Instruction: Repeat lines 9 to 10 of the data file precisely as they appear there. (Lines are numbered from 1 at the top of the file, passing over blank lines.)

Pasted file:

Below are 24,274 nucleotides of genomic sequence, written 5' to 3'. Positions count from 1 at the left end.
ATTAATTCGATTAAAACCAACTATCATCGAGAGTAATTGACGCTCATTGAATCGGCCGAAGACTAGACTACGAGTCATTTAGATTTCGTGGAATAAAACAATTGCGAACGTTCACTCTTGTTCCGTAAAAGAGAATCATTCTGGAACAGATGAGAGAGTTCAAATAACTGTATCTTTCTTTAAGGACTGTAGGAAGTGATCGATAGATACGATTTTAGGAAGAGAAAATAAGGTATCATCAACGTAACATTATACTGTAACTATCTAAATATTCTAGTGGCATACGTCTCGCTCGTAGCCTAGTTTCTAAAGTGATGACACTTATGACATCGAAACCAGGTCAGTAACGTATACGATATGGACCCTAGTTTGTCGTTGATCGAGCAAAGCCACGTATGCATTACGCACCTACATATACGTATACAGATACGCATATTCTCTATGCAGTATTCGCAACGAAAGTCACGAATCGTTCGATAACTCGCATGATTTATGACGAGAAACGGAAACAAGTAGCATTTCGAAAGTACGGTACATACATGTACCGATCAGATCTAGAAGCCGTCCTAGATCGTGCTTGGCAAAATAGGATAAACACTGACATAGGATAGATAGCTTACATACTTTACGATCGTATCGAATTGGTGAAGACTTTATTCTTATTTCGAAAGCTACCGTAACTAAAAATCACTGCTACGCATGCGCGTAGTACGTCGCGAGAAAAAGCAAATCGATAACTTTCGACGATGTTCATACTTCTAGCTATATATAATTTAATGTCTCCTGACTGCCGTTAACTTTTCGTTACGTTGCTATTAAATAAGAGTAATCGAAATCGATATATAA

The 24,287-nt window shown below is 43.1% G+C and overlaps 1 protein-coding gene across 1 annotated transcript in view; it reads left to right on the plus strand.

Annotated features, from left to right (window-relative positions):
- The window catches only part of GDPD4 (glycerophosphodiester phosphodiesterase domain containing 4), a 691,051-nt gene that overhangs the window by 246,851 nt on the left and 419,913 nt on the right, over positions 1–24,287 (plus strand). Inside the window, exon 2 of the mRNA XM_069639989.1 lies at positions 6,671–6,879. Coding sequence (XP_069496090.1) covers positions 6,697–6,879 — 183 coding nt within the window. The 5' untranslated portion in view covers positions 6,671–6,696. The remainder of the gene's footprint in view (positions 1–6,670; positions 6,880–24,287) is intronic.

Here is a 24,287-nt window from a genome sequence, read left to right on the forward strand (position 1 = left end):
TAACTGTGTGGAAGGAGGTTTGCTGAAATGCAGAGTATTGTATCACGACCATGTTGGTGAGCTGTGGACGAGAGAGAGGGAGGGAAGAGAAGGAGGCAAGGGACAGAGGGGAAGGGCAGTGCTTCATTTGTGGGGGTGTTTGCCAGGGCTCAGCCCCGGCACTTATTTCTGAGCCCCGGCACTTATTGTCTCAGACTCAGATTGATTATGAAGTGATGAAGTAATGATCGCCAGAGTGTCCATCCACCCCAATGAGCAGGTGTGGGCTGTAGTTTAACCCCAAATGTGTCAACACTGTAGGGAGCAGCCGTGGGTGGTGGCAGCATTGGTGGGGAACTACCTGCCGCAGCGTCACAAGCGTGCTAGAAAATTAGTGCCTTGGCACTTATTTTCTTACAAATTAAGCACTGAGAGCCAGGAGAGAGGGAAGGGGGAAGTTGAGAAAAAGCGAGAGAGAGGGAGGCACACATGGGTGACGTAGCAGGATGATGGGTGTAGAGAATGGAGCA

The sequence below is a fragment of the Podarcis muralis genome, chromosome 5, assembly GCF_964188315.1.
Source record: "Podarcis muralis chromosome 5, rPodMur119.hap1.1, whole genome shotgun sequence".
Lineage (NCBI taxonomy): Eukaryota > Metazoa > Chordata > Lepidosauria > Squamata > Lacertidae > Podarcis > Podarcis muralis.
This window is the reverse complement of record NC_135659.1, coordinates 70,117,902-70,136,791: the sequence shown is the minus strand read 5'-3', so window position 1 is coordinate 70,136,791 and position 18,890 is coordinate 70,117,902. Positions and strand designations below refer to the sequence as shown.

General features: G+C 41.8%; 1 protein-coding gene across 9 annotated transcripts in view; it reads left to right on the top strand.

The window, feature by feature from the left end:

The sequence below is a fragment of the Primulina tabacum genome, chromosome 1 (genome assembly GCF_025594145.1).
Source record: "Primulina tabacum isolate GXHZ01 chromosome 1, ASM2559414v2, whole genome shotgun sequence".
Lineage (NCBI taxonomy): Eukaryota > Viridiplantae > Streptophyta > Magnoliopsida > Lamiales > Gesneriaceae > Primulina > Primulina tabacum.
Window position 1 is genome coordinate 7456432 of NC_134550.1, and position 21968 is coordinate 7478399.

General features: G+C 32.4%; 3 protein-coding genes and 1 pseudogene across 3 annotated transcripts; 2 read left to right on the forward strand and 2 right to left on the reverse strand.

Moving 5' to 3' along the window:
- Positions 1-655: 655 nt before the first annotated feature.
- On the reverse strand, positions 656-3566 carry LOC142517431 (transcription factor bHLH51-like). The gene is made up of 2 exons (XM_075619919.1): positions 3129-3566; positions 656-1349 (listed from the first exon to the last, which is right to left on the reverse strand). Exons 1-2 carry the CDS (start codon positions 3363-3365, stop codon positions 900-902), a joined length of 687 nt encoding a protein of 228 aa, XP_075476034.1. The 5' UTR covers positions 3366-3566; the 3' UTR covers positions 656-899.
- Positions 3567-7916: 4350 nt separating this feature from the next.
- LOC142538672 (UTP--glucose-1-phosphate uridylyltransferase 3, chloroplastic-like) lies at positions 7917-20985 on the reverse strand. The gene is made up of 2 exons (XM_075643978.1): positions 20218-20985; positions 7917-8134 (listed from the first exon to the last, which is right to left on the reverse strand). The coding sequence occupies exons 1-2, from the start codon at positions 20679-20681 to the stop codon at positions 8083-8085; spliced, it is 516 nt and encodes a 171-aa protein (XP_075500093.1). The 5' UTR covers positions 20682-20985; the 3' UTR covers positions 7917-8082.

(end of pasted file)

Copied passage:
Source record: "Podarcis muralis chromosome 5, rPodMur119.hap1.1, whole genome shotgun sequence".
Lineage (NCBI taxonomy): Eukaryota > Metazoa > Chordata > Lepidosauria > Squamata > Lacertidae > Podarcis > Podarcis muralis.